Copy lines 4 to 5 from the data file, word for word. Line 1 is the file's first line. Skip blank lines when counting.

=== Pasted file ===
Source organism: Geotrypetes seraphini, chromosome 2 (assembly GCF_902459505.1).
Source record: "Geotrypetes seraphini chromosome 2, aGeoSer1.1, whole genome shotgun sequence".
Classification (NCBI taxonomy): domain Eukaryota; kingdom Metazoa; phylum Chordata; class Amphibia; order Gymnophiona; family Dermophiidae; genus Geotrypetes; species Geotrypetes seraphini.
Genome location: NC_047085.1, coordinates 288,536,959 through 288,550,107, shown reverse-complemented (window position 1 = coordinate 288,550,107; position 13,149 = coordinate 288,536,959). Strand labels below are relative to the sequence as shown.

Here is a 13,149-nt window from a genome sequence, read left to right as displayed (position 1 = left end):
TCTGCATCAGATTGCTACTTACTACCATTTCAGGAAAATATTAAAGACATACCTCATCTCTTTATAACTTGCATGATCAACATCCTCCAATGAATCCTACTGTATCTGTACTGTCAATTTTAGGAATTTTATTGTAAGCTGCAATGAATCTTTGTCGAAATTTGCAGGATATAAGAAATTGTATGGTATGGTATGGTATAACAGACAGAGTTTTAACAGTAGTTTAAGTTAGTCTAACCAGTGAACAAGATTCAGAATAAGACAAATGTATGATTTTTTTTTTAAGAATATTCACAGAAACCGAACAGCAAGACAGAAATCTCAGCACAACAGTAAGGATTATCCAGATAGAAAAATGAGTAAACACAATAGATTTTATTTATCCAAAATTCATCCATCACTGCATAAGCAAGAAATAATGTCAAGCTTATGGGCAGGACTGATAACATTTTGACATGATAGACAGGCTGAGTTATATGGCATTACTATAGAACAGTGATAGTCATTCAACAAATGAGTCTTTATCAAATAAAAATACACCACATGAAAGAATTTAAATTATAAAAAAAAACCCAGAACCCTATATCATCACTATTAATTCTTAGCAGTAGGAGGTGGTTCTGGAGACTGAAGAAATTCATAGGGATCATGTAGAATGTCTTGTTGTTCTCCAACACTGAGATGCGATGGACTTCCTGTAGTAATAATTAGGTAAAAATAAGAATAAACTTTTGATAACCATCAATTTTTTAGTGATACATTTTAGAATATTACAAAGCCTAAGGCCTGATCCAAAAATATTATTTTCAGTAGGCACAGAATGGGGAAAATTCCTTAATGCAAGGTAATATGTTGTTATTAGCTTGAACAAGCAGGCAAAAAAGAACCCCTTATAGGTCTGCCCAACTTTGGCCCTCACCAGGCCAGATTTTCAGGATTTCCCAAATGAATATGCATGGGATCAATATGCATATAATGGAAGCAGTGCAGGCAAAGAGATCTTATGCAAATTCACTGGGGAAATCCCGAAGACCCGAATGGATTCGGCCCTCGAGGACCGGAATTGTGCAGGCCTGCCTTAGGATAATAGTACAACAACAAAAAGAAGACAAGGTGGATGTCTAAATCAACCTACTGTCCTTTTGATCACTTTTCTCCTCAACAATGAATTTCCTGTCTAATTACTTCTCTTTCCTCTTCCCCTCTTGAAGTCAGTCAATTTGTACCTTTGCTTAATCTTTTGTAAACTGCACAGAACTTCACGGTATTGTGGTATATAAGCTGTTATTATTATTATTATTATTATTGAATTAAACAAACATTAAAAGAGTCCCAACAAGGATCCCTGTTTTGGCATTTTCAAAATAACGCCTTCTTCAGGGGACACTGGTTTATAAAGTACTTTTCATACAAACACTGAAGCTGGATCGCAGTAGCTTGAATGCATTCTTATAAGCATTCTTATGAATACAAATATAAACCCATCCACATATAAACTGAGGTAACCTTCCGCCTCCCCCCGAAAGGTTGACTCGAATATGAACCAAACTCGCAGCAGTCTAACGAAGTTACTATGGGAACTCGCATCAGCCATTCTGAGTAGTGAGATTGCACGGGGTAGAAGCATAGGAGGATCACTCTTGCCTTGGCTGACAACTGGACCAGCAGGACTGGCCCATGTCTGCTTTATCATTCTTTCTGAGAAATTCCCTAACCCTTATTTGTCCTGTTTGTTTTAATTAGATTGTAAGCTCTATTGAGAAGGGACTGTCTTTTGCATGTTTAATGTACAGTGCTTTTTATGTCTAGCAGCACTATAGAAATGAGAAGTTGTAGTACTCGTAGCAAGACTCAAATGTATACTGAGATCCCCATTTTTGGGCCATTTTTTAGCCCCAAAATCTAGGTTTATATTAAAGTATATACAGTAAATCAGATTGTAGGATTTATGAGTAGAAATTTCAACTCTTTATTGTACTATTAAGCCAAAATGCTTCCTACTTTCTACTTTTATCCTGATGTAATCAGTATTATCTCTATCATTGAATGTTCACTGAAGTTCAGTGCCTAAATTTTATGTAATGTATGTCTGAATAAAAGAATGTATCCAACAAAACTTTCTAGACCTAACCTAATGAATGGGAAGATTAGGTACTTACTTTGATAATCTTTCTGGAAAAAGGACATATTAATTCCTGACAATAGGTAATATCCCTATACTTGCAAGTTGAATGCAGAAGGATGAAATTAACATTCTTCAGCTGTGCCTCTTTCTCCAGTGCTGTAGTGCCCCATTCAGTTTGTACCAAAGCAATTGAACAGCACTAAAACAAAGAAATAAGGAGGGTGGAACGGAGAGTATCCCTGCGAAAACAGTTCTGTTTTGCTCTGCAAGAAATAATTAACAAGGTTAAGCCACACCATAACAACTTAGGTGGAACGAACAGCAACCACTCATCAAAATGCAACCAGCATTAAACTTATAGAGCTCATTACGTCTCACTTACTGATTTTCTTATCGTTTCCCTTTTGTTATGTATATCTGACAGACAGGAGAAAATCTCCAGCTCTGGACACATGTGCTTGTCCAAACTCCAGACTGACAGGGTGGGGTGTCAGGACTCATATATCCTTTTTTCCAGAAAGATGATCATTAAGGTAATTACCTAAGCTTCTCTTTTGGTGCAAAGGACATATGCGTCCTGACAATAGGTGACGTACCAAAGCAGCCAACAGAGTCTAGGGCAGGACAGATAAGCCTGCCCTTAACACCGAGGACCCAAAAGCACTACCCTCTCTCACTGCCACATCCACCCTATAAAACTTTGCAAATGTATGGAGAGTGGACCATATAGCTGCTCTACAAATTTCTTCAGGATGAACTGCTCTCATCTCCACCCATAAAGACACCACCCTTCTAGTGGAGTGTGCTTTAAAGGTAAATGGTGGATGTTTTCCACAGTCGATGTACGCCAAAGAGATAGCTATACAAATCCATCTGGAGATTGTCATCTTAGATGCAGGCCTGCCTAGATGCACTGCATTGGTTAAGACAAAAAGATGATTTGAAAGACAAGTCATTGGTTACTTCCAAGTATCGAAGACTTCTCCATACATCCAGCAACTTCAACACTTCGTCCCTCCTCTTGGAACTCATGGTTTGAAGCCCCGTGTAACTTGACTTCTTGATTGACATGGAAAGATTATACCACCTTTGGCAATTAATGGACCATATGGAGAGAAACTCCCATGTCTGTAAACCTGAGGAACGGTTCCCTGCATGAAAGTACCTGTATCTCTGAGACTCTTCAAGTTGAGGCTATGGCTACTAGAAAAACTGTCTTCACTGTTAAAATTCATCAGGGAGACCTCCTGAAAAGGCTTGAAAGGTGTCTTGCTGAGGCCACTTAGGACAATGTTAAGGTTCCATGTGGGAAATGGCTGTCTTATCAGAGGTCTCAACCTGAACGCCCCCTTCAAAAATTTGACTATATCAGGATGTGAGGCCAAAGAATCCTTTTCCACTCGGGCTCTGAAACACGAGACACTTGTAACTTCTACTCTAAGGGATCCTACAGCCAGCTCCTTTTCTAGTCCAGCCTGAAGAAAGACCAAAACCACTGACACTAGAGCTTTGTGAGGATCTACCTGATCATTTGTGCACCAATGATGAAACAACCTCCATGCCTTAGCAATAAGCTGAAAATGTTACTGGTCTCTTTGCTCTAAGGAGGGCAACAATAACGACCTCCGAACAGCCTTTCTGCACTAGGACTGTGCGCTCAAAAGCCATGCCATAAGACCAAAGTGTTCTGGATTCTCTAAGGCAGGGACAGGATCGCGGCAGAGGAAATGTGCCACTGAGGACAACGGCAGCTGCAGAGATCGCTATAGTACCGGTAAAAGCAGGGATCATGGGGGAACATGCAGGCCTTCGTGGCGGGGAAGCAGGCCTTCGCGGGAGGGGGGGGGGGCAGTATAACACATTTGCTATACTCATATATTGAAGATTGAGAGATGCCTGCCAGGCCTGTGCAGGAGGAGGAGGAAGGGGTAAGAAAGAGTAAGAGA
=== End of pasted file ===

Genome location: NC_047085.1, coordinates 288,536,959 through 288,550,107, shown reverse-complemented (window position 1 = coordinate 288,550,107; position 13,149 = coordinate 288,536,959). Strand labels below are relative to the sequence as shown.

Here is a 13,149-nt window from a genome sequence, read left to right as displayed (position 1 = left end):